Sinn Féin leader, Mary Lou McDonald, has joined the Bishop of Derry, Dónal McKeown, in calling on Pope Francis to consider visiting his flock in the North when he travels to Ireland for the World Meeting of Families in August.
Speaking in the Dáil she said Pope Francis’ travel plans were first and foremost a matter for the Holy See.
Nevertheless, Deputy McDonald said she was convinced a visit to one of the Catholic Church’s northern dioceses would be a gesture that would be hugely appreciated by the faithful here.
“I want to raise a point that has been made to me very strongly north of the border, namely, a desire that the Pope visit Ireland in its totality,” she said.
“As the Ceann Comhairle knows, there have been some words to this effect from within the church itself, particularly from the Bishop of Derry, Dónal McKeown, who spoke on Sunday and reflected accurately the view of many people in the North who would wish to see Pope Francis visit,” she added.
The Sinn Féin President was speaking after Bishop McKeown said he believed there was still time for the Vatican to pencil in a northern visit.
“I think we would want to take the feelings of the big congregations that we still have here in the North, make those heard in the Vatican.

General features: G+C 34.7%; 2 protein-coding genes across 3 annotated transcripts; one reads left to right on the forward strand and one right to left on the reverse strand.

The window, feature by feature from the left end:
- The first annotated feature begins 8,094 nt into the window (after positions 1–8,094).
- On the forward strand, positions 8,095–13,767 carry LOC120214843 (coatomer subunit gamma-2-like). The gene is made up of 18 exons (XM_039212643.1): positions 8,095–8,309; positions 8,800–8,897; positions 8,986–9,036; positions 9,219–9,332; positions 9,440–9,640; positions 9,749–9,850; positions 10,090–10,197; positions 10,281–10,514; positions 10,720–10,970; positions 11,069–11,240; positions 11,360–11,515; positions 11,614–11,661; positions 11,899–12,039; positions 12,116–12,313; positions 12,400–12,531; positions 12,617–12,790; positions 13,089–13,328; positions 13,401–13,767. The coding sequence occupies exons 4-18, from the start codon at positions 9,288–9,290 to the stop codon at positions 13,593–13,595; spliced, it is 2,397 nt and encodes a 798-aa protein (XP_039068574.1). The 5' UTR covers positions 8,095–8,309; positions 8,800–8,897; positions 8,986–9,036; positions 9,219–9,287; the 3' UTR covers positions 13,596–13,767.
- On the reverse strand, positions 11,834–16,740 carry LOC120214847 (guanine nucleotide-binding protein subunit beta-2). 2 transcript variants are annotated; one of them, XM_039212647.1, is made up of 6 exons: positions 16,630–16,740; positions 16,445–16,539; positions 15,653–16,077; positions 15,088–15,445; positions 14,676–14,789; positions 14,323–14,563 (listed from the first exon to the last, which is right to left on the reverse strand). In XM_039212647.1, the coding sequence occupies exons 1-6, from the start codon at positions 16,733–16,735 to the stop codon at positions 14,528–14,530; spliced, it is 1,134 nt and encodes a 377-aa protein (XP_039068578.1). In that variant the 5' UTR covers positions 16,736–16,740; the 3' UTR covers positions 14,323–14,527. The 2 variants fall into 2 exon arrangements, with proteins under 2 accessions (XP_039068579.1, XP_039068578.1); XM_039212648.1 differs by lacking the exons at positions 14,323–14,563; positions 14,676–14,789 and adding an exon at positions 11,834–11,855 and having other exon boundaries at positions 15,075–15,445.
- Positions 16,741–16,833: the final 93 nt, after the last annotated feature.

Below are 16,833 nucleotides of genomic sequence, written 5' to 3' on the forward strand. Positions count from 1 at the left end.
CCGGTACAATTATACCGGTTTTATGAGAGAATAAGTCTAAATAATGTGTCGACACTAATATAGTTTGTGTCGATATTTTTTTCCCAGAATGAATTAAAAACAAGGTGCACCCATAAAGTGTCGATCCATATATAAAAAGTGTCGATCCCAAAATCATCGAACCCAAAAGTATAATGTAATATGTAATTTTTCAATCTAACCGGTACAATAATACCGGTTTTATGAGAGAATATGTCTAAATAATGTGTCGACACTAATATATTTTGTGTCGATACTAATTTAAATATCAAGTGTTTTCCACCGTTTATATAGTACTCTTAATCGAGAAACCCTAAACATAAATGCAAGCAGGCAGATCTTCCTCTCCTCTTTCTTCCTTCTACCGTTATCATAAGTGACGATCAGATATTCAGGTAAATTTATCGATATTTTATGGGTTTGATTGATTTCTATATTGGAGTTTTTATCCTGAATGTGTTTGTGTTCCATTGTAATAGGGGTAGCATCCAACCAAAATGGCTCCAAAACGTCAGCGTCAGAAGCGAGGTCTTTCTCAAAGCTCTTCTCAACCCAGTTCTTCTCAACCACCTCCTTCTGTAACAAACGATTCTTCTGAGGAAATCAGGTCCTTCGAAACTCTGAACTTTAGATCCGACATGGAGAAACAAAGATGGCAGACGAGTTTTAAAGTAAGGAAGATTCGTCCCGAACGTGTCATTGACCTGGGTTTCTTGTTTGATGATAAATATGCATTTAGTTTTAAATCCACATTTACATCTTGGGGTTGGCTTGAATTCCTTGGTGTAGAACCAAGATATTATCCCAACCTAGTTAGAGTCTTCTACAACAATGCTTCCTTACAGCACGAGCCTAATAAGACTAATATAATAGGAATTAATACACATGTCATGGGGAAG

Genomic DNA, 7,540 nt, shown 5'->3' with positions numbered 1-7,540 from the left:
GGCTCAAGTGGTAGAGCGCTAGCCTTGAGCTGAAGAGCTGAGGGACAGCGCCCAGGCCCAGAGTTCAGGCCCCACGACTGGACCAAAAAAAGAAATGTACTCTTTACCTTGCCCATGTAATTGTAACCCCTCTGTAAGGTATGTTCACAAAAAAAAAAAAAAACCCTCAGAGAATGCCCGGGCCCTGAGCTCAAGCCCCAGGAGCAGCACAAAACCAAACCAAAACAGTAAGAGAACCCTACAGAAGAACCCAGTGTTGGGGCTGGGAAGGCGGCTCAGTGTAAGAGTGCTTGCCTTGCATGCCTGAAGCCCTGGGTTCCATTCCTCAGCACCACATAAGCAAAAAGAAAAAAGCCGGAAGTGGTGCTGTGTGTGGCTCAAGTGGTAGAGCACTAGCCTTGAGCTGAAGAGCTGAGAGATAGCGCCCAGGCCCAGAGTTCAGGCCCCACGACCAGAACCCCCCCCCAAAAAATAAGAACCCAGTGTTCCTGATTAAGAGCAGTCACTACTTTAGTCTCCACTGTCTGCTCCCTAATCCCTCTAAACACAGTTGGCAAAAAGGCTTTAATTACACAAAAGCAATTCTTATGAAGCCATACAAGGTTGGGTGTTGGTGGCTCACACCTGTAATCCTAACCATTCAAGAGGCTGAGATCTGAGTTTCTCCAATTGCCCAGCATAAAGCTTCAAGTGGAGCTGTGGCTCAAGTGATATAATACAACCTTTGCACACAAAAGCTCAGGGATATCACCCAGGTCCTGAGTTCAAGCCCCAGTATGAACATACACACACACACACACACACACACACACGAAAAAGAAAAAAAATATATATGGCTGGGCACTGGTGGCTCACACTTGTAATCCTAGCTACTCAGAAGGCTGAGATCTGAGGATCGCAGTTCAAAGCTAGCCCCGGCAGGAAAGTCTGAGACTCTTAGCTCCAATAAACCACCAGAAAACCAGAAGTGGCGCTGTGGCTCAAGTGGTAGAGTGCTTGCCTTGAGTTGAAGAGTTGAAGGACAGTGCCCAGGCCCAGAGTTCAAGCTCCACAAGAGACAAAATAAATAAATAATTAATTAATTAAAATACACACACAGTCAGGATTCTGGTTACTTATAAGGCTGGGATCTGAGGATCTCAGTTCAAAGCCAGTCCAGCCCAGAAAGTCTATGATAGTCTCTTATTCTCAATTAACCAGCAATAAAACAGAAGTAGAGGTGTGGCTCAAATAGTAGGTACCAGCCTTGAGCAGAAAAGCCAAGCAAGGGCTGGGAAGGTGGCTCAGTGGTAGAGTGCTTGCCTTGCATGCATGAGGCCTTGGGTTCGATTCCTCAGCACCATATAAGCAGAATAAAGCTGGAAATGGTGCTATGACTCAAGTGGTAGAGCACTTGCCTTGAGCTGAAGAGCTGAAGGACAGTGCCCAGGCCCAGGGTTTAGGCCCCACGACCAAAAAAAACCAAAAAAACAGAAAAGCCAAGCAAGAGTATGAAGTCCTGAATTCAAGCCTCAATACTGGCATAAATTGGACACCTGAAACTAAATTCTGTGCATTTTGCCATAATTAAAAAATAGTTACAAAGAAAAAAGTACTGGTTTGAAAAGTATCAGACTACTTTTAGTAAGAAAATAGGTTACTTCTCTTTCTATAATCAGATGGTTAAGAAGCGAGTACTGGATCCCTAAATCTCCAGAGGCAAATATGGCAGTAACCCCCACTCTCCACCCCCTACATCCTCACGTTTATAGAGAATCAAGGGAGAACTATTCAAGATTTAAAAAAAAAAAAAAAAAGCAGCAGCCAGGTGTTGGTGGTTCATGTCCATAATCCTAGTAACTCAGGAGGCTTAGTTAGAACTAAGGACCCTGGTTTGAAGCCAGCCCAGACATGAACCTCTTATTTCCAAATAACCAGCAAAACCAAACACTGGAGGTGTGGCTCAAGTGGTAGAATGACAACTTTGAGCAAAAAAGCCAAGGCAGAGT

“We are still five months out...to reconsider the decision and have a short visit to the North,” he told the BBC at the weekend.
Pope Francis’ visit will mark only the second ever trip to Ireland by a leader of the Catholic Church.
But to date his itinerary over August 25 and 26, includes appearances only at Croke Park and Phoenix Park in Dublin.
In 1979 Pope John Paul II travelled to Dublin, Clonmacnoise, Galway, Knock, Limerick, Maynooth and Drogheda but never made it to the North.
Many Catholics have expressed disappointment that the current Holy Father does not plan crossing the border to at least visit Armagh, the ecclesiastical capital of Ireland.
Ironically, that border itself was ultimately precipitated by a Papal Bull, the ‘Laudabiliter,’ of one of Pope Francis’ predecessors Pope Adrian IV, the only ever English pope, who in 1155, granted Henry II of England the right to invade Ireland. The Bull was used as the original legal justification for English rule in Ireland for centuries.
But while Pope Francis is unlikely to address that particular issue he will be asked to address the recent horrors of institutional abuse.
Deputy McDonald said: “We all know there has been a long debate and a lot of hurt reflected owing to abuse in the church. There is an appetite among many victims and survivors for reconciliation and recognition of this hurt by the church. I have no special call on the thinking, mind or actions of the Pope or Catholic Church but I hope they reflect on that and respond appropriately.”
The Taoiseach, Leo Varadkar, addressing the Sinn Féin leader’s call for the Pope to visit the North, said: “That is a matter for Pope Francis to decide.”
Speaking to the BBC at the weekend, Bishop McKeown said: “I do think people in the north have come through terrible times...I really think that there would be many people who would appreciate an opportunity to display just how far we have come and reflect on the past.
“It is very unfortunate that, for whatever reason - and I am not privy to those discussions - north of the border doesn’t appear to be on the agenda for a Papal visit.”